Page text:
As HSBC executes its strategy of pivoting to Asia but remaining committed to London and New York, there are signs that it might be encountering some issues. Bloomberg reported yesterday that the bank has been losing traders in NYC with "at least 10 people" disappearing from the credit desk following weak bonuses, even though HSBC says the Americas is an "important market."
There have also been multiple quiet departures in London.
One recent exit is Jonathan Cheesman, who was hired by HSBC in 2019 as a senior FX salesman. Cheesman, who previously worked for Goldman Sachs and Barclays, left for crypto exchange FTX, where he'll reportedly be head of OTC institutional sales. Amol Mandrekar, a director of hedge fund sales at HSBC is also understood to have left and is thought to be joining Bank of America.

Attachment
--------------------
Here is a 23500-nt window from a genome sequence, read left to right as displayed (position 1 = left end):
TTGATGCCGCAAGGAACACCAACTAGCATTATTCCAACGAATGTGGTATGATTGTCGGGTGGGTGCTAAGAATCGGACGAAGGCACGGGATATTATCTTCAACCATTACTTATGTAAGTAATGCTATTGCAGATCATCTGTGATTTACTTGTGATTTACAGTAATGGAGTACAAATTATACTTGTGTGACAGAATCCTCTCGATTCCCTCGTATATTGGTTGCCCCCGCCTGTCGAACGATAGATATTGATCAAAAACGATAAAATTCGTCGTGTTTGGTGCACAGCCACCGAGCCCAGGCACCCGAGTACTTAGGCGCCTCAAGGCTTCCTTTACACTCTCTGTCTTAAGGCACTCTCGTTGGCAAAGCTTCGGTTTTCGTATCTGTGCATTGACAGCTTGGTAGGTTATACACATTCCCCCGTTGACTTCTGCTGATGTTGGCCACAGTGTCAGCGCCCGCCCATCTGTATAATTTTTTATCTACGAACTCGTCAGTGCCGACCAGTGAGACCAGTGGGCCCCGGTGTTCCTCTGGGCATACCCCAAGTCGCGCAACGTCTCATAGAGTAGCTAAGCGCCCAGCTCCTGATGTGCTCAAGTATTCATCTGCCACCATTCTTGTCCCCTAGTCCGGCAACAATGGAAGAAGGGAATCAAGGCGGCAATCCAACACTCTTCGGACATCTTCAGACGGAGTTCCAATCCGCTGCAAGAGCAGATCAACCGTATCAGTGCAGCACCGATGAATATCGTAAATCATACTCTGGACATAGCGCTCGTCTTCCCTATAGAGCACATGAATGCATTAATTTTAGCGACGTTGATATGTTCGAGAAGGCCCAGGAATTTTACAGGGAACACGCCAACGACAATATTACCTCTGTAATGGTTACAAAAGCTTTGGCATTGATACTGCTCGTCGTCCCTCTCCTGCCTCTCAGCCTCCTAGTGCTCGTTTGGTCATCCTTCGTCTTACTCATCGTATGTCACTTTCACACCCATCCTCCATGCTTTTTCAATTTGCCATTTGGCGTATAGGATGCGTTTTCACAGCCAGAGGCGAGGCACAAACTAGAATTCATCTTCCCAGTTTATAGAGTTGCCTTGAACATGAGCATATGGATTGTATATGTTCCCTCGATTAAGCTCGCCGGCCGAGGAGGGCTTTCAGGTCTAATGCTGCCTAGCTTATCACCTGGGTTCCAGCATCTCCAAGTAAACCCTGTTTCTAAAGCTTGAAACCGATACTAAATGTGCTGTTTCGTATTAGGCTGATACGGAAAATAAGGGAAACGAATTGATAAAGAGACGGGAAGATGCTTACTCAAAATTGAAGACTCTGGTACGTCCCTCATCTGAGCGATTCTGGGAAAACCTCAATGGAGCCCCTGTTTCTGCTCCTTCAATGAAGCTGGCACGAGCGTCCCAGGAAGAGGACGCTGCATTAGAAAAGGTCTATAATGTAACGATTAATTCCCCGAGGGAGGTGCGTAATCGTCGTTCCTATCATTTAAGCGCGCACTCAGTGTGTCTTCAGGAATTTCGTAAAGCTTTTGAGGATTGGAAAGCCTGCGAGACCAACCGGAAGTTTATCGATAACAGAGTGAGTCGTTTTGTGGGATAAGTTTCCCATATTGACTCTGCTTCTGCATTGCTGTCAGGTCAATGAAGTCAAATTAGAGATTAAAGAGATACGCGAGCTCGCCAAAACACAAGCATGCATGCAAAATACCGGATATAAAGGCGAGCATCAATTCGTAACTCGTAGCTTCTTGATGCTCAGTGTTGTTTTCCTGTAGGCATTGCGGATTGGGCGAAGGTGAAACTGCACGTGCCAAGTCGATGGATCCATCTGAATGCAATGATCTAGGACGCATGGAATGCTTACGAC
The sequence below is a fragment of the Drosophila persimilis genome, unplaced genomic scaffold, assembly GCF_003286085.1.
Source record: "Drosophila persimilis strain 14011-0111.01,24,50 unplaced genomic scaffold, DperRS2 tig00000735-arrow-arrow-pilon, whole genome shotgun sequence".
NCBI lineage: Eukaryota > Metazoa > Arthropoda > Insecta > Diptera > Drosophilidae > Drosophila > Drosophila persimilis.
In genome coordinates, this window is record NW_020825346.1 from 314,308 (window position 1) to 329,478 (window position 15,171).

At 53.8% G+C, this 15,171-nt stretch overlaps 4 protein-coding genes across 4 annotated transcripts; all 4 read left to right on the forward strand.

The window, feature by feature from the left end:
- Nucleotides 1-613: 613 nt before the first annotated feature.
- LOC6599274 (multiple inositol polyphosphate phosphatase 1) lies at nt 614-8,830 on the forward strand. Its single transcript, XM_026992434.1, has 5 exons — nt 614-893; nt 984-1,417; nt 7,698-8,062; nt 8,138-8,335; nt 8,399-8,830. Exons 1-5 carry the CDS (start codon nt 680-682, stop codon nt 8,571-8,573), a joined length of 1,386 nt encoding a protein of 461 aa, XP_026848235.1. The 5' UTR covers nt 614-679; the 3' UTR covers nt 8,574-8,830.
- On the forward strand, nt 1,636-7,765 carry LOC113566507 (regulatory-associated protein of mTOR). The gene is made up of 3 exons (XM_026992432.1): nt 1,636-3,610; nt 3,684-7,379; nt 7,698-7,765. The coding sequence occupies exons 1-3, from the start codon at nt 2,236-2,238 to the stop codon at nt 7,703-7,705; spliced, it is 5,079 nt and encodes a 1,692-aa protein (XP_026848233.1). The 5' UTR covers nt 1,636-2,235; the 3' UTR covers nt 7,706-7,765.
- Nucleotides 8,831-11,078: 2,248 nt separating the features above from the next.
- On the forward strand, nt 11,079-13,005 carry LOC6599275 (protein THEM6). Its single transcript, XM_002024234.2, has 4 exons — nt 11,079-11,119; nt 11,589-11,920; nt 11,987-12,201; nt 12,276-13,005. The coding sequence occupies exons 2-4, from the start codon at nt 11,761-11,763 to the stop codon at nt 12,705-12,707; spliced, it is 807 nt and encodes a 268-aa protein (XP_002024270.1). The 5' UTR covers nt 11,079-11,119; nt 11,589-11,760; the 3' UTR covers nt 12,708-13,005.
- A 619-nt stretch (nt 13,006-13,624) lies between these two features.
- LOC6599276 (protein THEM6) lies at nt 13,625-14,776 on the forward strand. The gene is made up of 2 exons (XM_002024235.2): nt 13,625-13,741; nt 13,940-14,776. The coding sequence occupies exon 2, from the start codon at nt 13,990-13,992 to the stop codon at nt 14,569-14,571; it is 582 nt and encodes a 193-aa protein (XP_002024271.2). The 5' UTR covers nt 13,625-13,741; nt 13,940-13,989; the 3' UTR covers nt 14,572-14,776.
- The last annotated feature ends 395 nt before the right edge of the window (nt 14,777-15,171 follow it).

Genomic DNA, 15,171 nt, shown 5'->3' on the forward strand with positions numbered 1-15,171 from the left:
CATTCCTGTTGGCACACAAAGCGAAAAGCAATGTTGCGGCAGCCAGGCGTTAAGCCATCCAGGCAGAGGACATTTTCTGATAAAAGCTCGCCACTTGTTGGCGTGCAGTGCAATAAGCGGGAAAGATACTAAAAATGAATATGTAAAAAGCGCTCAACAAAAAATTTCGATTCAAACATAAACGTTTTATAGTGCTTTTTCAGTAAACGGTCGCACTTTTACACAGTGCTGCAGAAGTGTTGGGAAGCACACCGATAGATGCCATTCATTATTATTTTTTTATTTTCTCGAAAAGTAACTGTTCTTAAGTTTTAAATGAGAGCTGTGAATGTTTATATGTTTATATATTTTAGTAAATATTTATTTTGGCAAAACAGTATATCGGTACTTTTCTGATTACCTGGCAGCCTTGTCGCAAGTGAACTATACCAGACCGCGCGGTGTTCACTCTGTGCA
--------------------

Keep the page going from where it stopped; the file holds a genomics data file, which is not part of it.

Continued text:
HSBC isn’t commenting on Cheesman and Mandrekar’s disappearance, but they follow the exits of at least six other salespeople and traders in Europe in the first quarter of this year. They include: Julien Serror, the former head of cross currency swap trading, who joined Credit Agricole in London; David Veit in fixed income sales, who went back to Credit Suisse (in Zurich); Sofiane Bouchouicha in credit trading who went to Bank of America in Paris; Onder Turker in emerging markets rates trading, who went to Continental Capital Markets in Switzerland; Ricardo Cima who went Natixis in Paris; and Benedikt Singer, who went to Nomura in Frankfurt. Chris Lee in Hong Kong has also just joined Nomura's FX team.
The exits may not exactly be critical - search firm Eton Clarke estimates that banks like Deutsche have had more this year, but they suggest that HSBC is having some issues keeping people following a year in which bonuses were squeezed. They leave the team depleted despite the arrival of Simon Lomas as global head of FX sales from HSBC New York last year.
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